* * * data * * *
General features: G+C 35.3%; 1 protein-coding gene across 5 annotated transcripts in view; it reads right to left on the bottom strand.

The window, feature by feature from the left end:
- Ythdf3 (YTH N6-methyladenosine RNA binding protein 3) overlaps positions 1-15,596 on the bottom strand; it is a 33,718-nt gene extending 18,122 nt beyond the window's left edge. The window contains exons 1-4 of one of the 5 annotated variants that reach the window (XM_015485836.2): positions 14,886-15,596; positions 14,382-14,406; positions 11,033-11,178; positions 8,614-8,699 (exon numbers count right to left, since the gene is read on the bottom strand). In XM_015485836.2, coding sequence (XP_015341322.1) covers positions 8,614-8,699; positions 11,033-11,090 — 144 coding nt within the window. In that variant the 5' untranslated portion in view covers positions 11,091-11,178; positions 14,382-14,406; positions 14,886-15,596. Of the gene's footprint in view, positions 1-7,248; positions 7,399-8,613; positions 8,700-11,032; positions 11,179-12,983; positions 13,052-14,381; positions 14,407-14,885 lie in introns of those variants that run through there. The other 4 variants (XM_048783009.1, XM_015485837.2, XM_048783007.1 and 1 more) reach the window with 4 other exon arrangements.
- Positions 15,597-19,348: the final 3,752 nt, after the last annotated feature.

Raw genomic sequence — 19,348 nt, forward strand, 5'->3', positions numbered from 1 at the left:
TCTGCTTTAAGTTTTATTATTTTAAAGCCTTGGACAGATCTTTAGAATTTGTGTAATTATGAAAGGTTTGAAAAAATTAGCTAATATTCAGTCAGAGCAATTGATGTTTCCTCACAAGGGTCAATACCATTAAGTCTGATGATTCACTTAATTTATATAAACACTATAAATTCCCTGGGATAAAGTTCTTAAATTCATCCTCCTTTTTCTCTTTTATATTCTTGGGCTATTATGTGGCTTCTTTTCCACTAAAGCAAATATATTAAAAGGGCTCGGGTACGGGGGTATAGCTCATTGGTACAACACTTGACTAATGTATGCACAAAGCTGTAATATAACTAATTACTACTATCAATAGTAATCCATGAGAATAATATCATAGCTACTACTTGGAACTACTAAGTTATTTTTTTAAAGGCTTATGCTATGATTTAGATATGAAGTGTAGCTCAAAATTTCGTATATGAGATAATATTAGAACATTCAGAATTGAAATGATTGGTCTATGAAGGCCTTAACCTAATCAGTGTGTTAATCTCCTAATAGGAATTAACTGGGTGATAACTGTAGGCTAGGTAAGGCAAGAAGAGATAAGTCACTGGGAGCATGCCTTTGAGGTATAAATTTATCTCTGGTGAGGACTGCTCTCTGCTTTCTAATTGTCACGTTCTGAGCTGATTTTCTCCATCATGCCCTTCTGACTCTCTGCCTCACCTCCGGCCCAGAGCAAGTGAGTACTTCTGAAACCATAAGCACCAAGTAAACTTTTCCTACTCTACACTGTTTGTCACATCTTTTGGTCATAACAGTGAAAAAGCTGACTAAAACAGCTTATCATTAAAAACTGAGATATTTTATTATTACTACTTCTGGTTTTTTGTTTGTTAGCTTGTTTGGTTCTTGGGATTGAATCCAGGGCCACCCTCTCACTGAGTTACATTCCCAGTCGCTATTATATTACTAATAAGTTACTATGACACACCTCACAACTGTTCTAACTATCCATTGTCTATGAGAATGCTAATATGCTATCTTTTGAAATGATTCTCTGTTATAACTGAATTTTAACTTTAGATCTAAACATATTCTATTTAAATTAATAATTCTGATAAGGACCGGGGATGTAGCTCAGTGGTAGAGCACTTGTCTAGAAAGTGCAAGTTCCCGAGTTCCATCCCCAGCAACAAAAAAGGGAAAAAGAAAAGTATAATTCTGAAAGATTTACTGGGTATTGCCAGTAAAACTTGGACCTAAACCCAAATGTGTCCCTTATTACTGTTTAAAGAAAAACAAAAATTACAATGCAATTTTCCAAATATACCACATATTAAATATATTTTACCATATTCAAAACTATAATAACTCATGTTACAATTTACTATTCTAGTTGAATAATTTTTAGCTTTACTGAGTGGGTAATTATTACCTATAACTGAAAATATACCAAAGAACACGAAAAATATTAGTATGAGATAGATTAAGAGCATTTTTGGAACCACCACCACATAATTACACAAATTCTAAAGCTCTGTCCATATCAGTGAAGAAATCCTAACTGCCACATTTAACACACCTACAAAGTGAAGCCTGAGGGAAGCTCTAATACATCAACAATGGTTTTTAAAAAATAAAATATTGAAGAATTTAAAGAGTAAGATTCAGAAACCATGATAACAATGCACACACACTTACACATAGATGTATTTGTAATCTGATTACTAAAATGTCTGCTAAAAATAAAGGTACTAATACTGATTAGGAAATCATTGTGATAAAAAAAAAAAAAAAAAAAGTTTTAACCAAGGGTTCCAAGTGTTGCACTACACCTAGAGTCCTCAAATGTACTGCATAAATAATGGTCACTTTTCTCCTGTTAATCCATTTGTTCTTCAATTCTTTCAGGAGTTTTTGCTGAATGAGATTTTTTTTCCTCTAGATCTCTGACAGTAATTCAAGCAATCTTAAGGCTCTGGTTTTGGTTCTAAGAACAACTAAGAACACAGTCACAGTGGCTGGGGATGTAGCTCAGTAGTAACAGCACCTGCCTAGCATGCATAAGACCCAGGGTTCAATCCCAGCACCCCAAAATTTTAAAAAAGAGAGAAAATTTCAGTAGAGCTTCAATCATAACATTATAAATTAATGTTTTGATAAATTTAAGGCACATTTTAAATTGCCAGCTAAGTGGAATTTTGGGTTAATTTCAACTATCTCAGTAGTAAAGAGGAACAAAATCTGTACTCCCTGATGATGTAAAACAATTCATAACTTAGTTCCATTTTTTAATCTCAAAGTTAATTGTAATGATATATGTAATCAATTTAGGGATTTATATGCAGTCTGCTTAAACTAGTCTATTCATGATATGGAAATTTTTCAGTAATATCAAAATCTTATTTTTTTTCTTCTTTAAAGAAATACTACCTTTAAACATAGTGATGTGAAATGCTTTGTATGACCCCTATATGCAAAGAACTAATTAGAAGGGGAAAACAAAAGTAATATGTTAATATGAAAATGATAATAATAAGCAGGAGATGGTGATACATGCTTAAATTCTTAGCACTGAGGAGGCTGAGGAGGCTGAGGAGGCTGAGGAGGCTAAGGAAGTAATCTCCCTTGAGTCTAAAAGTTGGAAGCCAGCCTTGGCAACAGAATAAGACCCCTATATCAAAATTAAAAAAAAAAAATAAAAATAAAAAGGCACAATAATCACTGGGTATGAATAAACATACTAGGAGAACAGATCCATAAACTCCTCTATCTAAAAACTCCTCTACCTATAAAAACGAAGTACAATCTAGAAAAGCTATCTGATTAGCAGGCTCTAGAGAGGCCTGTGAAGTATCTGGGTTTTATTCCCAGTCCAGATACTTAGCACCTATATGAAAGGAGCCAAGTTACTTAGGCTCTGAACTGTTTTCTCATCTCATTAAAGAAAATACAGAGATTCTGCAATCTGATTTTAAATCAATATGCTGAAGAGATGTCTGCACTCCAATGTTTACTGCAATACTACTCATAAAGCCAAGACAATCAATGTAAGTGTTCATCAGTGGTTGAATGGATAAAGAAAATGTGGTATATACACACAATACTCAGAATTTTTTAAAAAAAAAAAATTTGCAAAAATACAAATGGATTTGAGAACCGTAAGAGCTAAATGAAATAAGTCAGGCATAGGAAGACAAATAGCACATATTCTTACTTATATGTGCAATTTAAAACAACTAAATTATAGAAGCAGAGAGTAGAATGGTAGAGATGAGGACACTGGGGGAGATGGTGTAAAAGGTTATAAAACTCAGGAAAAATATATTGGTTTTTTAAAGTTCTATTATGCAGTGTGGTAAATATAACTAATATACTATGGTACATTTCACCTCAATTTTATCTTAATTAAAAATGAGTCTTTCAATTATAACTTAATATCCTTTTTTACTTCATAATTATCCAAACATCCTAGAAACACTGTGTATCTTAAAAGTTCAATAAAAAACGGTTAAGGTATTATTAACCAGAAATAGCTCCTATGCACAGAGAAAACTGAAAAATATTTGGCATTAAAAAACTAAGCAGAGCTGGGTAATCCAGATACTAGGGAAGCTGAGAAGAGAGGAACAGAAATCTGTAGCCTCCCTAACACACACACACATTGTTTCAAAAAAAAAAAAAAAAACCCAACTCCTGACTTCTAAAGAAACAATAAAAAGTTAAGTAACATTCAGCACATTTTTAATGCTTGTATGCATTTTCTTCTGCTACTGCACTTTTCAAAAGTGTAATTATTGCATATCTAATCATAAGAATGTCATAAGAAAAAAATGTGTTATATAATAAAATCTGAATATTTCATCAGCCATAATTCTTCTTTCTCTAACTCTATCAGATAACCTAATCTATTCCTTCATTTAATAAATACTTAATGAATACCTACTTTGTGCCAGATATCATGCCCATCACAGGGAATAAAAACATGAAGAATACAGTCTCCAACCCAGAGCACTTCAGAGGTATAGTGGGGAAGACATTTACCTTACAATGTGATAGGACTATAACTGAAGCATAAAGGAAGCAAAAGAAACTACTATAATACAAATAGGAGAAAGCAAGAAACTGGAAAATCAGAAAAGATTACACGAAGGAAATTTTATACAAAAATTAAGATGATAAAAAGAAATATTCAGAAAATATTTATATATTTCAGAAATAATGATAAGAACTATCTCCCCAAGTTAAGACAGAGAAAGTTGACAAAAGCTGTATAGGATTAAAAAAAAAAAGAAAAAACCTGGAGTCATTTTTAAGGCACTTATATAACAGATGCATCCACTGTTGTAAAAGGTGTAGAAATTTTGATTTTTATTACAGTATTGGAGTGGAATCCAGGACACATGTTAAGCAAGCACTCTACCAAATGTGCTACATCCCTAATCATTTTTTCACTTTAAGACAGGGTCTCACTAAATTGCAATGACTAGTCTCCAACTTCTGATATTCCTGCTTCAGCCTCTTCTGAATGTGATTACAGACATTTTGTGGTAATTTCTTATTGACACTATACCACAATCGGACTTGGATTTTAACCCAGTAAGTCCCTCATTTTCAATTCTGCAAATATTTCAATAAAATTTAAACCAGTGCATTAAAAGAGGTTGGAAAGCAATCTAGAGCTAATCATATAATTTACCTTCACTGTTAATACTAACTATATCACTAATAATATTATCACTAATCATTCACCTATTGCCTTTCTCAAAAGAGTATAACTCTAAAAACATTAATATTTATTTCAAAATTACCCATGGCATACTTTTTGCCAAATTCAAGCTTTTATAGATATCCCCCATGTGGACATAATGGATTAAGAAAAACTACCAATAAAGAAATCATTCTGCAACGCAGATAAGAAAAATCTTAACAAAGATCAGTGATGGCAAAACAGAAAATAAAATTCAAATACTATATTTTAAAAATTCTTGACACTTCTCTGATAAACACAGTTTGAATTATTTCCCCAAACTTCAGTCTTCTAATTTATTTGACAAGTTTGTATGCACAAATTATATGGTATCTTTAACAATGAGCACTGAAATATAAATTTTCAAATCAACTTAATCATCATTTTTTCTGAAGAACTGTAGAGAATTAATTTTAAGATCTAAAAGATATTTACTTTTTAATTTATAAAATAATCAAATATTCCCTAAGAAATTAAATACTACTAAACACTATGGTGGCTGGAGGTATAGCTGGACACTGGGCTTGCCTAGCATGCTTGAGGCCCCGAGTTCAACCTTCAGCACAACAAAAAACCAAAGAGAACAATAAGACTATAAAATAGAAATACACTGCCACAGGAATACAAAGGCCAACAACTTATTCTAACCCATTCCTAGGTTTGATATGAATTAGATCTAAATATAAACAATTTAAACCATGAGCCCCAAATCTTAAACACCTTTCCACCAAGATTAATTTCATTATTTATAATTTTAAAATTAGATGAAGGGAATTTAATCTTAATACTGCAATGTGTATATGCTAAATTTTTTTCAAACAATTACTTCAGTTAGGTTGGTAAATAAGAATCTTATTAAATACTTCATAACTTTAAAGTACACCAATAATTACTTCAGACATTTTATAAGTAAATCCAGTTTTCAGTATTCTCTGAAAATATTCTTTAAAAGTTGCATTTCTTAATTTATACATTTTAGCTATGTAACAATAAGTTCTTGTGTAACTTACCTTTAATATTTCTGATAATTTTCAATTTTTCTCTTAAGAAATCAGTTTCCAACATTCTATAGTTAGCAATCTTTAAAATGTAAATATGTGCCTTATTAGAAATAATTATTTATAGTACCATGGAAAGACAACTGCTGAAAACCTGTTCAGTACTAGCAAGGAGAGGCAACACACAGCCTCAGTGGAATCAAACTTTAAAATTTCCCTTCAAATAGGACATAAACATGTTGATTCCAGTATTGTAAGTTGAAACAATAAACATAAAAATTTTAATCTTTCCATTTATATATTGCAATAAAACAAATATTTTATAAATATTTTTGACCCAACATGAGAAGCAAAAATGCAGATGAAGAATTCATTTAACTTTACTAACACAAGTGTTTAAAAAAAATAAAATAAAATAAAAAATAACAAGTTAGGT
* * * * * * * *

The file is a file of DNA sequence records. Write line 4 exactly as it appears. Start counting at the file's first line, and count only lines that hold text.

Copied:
- Positions 15,597-19,348: the final 3,752 nt, after the last annotated feature.